Pain Management - Treatment of Acute Pain in the Perioperative Setting

Pain Management - Treatment of Acute Pain in the Perioperative Setting is a topic covered in the Clinical Anesthesia Procedures.

To view the entire topic, please or purchase a subscription.

Anesthesia Central is an all-in-one web and mobile solution for treating patients before, during, and after surgery. This collection of drug, procedures and test information is derived from Davis’s Drug, MGH Clinical Anesthesia Procedures, Pocket Guide to Diagnostic Tests, and MEDLINE Journals. Explore these free sample topics:

Anesthesia Central

-- The first section of this topic is shown below --

Pharmacologic Treatment of Pain

Pharmacologic Treatment of Pain

  1. Nonsteroidal anti-inflammatory drugs (NSAIDs, Table 39.1) can effectively treat mild-to-moderate pain, particularly pain associated with inflammatory conditions. Drugs classified as NSAIDs have diverse chemical structures, but all share the ability to inhibit the enzyme cyclooxygenase (COX) and thereby inhibit the formation of prostaglandins from arachidonic acid.
    1. Mechanism of action and COX selectivity. The apparent mechanism for analgesia produced by the NSAIDs is the prevention of neuronal sensitization by diminishing prostaglandin production. Type I cyclooxygenase (COX-1) is a constitutively expressed enzyme that is present in varying amounts in most cells at a fairly constant level. COX-1 serves a key role in cellular homeostasis and is the primary form of the enzyme present in platelets, the kidney, stomach, and vascular smooth muscle. COX-2–selective inhibitors were developed with the goal to reduce side effects such as gastrointestinal (GI) bleeding associated with NSAIDs, and they were successful in doing so, but they have also been associated with a slight increase in the risk of adverse cardiovascular effects (e.g., myocardial infarction and stroke). COX-2 inhibitors should be used with caution when cardiovascular risk factors are present and are contraindicated during coronary artery bypass graft surgery. Celecoxib is now the only available COX-2 inhibitor in the United States. For an overview of the NSAIDs according to their inhibition of COX and their selectivity for the COX-2 isoenzyme, see Table 39.1.
    2. Toxicity from NSAIDs impacts primarily the GI, renal, hematologic, and hepatic systems.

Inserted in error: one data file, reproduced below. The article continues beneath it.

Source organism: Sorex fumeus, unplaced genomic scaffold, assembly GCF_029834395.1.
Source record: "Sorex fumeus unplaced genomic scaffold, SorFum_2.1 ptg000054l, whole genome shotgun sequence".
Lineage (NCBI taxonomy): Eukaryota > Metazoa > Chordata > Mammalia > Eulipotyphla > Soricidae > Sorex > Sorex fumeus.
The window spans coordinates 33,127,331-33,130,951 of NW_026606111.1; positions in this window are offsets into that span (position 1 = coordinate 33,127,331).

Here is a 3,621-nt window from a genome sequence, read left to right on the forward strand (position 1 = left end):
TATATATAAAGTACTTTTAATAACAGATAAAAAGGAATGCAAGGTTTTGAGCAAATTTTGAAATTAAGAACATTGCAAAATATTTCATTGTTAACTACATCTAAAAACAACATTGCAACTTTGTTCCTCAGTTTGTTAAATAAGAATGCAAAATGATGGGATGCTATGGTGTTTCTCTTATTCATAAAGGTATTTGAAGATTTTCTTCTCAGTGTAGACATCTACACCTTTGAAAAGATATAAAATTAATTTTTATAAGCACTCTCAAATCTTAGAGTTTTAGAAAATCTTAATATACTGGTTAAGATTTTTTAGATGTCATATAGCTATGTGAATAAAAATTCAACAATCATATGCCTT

1. GI. Dyspepsia is the most common side effect, and nonselective NSAIDs lead to asymptomatic ulcers in 20% to 25% of users within 1 week of administration. Complicated ulcers, including perforated ulcers, upper GI bleeding, and obstruction occur in a significant number of long-term NSAID users. Factors that increase the risk of NSAID-induced GI toxicity are shown in Table 39.2.
      2. Renal impairment occurs in some patients taking NSAIDs and results from reduction in renal perfusion due to inhibition of prostaglandin synthesis. In patients with contraction of their intravascular volume (e.g., congestive heart failure, acute blood loss, and hepatic cirrhosis), renal perfusion is maintained through the vasodilatory effects of prostaglandins. Renal toxicity may manifest as acute interstitial nephritis or nephrotic syndrome. Acute renal failure occurs in as many as 5% of patients using NSAIDs; renal impairment typically resolves with the discontinuation of NSAID therapy but, rarely, progresses to end-stage renal disease. Factors that increase the risk of NSAID-induced renal toxicity are shown in Table 39.3.
      3. Hematologic toxicity associated with NSAIDs takes the form of inhibition of normal platelet function. Platelet activation is blocked by the inhibitory effects of NSAIDs on cyclooxygenase and the secondary decrease of prostaglandin conversion to thromboxane A2 (a platelet activator). Aspirin irreversibly acetylates cyclooxygenase, and thus, the platelet inhibition resulting from aspirin use persists for the 7 to 10 days required for new platelet formation. Nonaspirin NSAIDs induce reversible platelet inhibition that resolves when most of the drug has been eliminated.
      4. Hepatic toxicity may also result from NSAID use. Minor elevations in hepatic enzyme levels appear in 1% to 3% of patients. The mechanism appears to be immunologic or metabolic-mediated direct hepatocellular injury, with dose-related toxicity occurring with both acetaminophen and aspirin. Periodic assessment of liver function is recommended in those on long-term NSAID therapy.
      5. Inhibition of normal bone formation has been reported in both clinical and animal models. The clinical relevance to NSAID use in the immediate postorthopedic surgery period and following acute fractures requires further study; despite the frequent use of NSAIDs to provide analgesia after orthopedic surgery and injury, there is little evidence that they dramatically affect healing.
    3. Clinical uses. NSAIDs are used most widely to treat the pain and inflammation associated with rheumatic and degenerative arthritides. They also serve as a useful adjunct to opioids for providing control of acute pain. Addition of an NSAID can often reduce opioid requirements and related side effects in the postoperative period. Numerous agents are available for oral administration, and several are available without prescription. Thus, they are among the most common first-line analgesics.